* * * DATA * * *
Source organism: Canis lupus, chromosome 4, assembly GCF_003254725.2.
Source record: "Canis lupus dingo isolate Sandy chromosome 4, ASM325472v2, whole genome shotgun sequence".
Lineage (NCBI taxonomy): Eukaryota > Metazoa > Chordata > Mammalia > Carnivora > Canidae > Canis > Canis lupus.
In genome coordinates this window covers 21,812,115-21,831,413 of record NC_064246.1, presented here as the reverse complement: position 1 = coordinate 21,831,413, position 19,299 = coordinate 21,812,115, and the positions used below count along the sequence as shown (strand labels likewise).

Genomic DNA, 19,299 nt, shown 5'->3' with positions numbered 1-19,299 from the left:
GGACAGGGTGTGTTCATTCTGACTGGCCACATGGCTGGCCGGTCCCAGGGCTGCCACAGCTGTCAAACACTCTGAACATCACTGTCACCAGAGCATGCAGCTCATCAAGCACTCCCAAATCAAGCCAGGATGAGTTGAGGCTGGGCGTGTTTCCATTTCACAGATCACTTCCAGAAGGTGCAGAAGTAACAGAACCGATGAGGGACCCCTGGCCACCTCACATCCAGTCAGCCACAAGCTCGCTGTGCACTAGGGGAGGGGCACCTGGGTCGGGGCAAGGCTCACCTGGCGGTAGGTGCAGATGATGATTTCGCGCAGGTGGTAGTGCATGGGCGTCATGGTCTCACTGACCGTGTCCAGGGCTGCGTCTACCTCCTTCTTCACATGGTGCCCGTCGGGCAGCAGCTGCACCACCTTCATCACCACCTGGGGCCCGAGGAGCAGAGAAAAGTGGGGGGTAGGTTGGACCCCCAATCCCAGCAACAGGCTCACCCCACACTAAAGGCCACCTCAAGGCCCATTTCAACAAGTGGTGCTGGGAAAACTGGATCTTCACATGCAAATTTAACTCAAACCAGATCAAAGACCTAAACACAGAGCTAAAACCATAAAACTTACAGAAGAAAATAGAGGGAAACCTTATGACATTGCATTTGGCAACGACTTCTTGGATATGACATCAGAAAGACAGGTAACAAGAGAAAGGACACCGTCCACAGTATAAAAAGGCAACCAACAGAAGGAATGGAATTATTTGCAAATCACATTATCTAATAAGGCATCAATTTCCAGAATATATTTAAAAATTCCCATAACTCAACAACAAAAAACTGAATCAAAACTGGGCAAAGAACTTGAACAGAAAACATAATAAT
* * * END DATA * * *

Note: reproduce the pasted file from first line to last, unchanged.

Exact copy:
Source organism: Canis lupus, chromosome 4, assembly GCF_003254725.2.
Source record: "Canis lupus dingo isolate Sandy chromosome 4, ASM325472v2, whole genome shotgun sequence".
Lineage (NCBI taxonomy): Eukaryota > Metazoa > Chordata > Mammalia > Carnivora > Canidae > Canis > Canis lupus.
In genome coordinates this window covers 21,812,115-21,831,413 of record NC_064246.1, presented here as the reverse complement: position 1 = coordinate 21,831,413, position 19,299 = coordinate 21,812,115, and the positions used below count along the sequence as shown (strand labels likewise).

Genomic DNA, 19,299 nt, shown 5'->3' with positions numbered 1-19,299 from the left:
GGACAGGGTGTGTTCATTCTGACTGGCCACATGGCTGGCCGGTCCCAGGGCTGCCACAGCTGTCAAACACTCTGAACATCACTGTCACCAGAGCATGCAGCTCATCAAGCACTCCCAAATCAAGCCAGGATGAGTTGAGGCTGGGCGTGTTTCCATTTCACAGATCACTTCCAGAAGGTGCAGAAGTAACAGAACCGATGAGGGACCCCTGGCCACCTCACATCCAGTCAGCCACAAGCTCGCTGTGCACTAGGGGAGGGGCACCTGGGTCGGGGCAAGGCTCACCTGGCGGTAGGTGCAGATGATGATTTCGCGCAGGTGGTAGTGCATGGGCGTCATGGTCTCACTGACCGTGTCCAGGGCTGCGTCTACCTCCTTCTTCACATGGTGCCCGTCGGGCAGCAGCTGCACCACCTTCATCACCACCTGGGGCCCGAGGAGCAGAGAAAAGTGGGGGGTAGGTTGGACCCCCAATCCCAGCAACAGGCTCACCCCACACTAAAGGCCACCTCAAGGCCCATTTCAACAAGTGGTGCTGGGAAAACTGGATCTTCACATGCAAATTTAACTCAAACCAGATCAAAGACCTAAACACAGAGCTAAAACCATAAAACTTACAGAAGAAAATAGAGGGAAACCTTATGACATTGCATTTGGCAACGACTTCTTGGATATGACATCAGAAAGACAGGTAACAAGAGAAAGGACACCGTCCACAGTATAAAAAGGCAACCAACAGAAGGAATGGAATTATTTGCAAATCACATTATCTAATAAGGCATCAATTTCCAGAATATATTTAAAAATTCCCATAACTCAACAACAAAAAACTGAATCAAAACTGGGCAAAGAACTTGAACAGAAAACATAATAAT